13 E.O Provisions Prohibits discrimination in employment – requires contractors to remedy inadequate representation of women and minorities in their workplace Enforced by the Office of Federal Contract Compliance Programs (OFCCP) Only applies to federal government contracts Increases compliance requirements based on the amount of the contract Page

14 Affirmative Action Plans
Affirmative action plan: Must be developed according to the rules set forth in the Code of Federal Regulations part 60-2 Underrepresentation / Underutilization: Significantly fewer minorities or woman in the workplace than relevant statistics indicate are available Or their qualification indicate they should be working at better jobs Page

15 Affirmative Action Plans
Organizational profile: Staffing patterns showing organizational units Their relationship to each other; and gender, race Ethnic composition Job group analysis: Combines job titles with similar content, wage rates, and opportunities Page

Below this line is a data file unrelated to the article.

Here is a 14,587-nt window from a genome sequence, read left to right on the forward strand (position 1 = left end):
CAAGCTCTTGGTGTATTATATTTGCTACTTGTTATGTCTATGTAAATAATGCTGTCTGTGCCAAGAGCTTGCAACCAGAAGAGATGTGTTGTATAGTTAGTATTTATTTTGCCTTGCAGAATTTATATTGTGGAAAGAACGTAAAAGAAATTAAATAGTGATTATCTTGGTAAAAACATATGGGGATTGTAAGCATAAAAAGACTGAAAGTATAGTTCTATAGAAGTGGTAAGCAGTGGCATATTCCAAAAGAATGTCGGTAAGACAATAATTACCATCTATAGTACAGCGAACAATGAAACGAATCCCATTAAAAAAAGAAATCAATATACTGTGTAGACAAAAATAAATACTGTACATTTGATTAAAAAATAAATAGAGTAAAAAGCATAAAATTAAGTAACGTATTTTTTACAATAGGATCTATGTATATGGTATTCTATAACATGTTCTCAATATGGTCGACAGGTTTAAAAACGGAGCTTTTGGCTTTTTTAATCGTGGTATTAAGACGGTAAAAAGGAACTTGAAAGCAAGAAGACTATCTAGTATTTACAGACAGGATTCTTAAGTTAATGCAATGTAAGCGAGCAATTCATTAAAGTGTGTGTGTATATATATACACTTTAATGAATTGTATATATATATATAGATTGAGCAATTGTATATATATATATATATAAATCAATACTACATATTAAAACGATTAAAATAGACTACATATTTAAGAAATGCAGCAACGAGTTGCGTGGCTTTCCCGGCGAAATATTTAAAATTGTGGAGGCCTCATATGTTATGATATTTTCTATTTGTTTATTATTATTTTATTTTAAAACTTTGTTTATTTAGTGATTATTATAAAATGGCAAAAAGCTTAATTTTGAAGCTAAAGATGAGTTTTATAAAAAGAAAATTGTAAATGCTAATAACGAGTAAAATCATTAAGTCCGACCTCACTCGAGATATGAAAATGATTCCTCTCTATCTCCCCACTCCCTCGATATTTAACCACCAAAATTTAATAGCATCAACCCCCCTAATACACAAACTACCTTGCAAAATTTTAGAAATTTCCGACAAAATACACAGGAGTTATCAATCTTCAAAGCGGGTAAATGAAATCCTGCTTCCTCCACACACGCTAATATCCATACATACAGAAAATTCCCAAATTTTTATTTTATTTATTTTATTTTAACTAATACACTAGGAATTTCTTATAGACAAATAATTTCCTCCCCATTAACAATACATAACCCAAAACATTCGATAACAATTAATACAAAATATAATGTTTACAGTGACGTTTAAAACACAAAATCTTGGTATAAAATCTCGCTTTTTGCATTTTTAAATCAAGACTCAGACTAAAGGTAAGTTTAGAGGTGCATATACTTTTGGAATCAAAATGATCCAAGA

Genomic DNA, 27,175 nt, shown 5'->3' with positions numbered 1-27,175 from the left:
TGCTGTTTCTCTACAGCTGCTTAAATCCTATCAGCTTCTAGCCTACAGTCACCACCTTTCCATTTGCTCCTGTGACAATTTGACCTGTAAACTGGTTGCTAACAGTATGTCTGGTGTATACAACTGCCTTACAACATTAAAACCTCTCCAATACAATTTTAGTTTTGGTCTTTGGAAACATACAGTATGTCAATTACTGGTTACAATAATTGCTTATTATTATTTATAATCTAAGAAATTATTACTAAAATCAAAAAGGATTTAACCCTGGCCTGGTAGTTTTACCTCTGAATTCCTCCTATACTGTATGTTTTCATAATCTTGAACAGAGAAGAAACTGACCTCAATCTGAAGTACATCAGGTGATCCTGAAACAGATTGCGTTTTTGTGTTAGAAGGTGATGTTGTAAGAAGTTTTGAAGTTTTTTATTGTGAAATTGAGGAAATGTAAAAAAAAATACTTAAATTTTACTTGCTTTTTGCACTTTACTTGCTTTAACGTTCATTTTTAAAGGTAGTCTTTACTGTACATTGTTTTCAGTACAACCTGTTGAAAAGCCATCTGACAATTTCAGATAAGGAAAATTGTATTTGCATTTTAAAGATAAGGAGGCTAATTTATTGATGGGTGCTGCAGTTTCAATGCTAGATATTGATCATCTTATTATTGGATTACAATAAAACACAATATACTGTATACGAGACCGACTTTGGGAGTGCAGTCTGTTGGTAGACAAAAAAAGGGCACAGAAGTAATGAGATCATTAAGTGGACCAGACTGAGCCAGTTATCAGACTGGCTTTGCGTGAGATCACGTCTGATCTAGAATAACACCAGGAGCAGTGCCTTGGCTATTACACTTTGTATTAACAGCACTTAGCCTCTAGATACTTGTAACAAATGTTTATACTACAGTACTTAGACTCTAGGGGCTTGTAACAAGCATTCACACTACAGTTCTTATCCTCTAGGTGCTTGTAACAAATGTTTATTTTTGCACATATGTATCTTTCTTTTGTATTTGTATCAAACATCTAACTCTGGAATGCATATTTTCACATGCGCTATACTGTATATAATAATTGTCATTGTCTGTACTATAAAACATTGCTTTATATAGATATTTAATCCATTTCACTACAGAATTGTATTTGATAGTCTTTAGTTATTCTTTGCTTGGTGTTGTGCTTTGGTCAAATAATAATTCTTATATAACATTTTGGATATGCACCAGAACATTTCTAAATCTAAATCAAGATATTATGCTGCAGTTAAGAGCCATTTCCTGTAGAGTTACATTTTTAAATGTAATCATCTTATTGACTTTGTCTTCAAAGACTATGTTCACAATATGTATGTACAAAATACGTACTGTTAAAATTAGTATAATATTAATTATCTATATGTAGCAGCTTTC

16 Affirmative Action Plans
Availability: Minorities and women in a geographic area who are qualified for a particular position Factors used to determine availability: The percentage of minorities or women with requisite skills in the reasonable recruitment area The percentage of minorities or women among those promotable, transferable, and trainable within the contractor’s organization Page

17 Affirmative Action Plans
Placement goal: Percentage of women and/or minorities to be hired to correct underrepresentation Based on availability in the geographic area Quotas are expressly forbidden Page

18 Affirmative Action Plans
Corporate management compliance evaluations: Evaluations of mid and senior-level employee advancement for artificial barriers to advancement of women and minorities OFCCP Equal Opportunity Survey every year Page